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Cloud Accounting Podcast

142 EpisodesProduced by David Leary & Blake Oliver, CPAWebsite

The Cloud Accounting Podcast is the #1 accounting and bookkeeping podcast in the world! Join Blake Oliver and David Leary at the intersection of accounting and technology for a weekly news roundup, plus interviews with industry leaders.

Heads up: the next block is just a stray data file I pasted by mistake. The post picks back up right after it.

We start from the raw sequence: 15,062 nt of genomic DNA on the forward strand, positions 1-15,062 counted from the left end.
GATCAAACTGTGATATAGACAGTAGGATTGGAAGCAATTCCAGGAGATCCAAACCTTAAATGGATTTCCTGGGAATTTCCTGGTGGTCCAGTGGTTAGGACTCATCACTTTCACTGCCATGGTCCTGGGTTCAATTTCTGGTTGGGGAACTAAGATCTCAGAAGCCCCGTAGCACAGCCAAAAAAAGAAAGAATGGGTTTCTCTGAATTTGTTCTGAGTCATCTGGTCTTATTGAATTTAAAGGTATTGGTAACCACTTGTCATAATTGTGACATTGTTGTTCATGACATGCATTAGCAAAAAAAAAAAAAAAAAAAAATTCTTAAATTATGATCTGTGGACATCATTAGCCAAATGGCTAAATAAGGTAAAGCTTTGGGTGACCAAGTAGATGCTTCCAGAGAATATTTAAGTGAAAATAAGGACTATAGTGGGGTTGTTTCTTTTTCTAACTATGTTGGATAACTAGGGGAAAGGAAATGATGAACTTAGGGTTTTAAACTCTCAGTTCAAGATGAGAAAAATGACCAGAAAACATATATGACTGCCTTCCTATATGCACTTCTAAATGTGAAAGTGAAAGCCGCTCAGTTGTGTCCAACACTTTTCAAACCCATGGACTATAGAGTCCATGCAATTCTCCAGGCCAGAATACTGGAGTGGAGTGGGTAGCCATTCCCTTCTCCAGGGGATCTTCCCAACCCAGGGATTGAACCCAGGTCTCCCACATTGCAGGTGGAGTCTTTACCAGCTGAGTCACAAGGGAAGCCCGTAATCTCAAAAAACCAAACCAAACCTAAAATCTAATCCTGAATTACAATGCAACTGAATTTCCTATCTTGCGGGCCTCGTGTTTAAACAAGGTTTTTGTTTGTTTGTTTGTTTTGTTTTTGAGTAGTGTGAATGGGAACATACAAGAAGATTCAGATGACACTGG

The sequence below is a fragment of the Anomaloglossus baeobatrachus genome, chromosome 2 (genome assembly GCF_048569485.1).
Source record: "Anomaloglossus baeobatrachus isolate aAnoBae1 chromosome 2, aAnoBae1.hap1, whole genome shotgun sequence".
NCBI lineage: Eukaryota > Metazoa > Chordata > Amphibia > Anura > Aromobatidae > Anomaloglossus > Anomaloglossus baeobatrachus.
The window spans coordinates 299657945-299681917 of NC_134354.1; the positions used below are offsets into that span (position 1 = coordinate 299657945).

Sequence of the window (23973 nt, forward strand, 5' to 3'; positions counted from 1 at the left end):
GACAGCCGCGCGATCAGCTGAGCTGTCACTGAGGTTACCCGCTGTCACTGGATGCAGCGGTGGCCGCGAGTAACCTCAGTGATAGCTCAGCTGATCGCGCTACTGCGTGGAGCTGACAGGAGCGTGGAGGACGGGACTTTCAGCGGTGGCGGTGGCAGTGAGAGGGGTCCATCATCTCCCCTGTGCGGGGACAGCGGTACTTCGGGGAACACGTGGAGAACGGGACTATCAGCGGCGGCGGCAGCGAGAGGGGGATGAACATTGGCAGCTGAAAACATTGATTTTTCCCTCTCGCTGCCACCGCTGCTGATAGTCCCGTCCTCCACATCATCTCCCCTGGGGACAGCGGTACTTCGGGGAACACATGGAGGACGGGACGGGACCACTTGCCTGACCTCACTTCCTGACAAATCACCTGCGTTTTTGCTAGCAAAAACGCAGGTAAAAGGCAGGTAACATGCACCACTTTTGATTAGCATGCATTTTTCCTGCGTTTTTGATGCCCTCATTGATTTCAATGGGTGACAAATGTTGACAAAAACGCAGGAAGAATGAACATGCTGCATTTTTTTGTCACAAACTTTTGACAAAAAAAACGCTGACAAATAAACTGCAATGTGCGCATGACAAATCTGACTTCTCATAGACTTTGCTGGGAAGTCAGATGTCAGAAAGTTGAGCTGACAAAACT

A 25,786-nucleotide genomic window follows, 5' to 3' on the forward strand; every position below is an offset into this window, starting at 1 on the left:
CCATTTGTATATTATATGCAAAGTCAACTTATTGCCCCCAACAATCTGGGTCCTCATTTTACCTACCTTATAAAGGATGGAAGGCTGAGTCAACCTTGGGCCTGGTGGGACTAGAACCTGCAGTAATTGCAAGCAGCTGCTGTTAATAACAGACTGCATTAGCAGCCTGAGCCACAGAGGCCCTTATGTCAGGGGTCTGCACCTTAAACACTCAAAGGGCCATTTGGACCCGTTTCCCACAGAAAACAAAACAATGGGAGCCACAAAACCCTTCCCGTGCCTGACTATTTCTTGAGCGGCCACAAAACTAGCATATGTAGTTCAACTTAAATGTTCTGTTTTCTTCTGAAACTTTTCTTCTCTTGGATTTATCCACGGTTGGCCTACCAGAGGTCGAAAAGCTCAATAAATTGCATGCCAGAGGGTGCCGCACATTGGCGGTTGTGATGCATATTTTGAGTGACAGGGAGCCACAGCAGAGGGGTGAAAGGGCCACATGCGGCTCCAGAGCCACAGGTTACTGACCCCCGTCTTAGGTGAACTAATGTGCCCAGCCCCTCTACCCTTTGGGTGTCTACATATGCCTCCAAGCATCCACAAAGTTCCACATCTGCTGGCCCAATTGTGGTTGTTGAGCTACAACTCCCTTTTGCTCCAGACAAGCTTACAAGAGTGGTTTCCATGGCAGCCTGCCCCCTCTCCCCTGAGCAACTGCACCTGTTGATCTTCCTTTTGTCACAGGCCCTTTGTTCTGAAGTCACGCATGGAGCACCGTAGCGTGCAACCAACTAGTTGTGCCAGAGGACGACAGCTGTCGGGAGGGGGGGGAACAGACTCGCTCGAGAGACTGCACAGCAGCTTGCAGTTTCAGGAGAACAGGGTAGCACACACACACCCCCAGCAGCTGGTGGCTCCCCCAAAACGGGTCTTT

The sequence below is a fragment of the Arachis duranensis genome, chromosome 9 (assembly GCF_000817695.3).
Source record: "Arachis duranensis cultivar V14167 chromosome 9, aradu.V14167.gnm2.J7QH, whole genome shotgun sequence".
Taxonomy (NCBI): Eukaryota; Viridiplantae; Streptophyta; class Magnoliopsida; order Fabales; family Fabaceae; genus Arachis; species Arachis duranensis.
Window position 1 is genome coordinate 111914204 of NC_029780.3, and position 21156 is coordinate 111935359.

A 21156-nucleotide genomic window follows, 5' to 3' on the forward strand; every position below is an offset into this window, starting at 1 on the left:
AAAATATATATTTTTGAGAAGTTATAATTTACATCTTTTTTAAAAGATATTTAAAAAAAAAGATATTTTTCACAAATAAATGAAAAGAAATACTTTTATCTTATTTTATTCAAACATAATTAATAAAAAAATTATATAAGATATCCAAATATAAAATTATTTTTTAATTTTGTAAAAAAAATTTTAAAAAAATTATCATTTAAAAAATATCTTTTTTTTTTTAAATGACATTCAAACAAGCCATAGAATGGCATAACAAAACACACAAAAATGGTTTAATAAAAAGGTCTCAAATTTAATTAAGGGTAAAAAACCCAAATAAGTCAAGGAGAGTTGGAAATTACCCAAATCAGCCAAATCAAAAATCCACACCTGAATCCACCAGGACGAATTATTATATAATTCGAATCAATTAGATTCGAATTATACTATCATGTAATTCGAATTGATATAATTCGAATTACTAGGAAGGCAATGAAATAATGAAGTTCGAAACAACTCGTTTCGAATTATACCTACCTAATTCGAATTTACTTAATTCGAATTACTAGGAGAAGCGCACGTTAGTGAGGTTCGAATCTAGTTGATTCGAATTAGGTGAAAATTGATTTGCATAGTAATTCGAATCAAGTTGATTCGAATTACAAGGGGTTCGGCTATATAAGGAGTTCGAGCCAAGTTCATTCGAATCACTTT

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Gusto raises $140M, Xero acquires Hubdoc, why the IRS should allow taxpayers to use U2F keys, and the open office under attack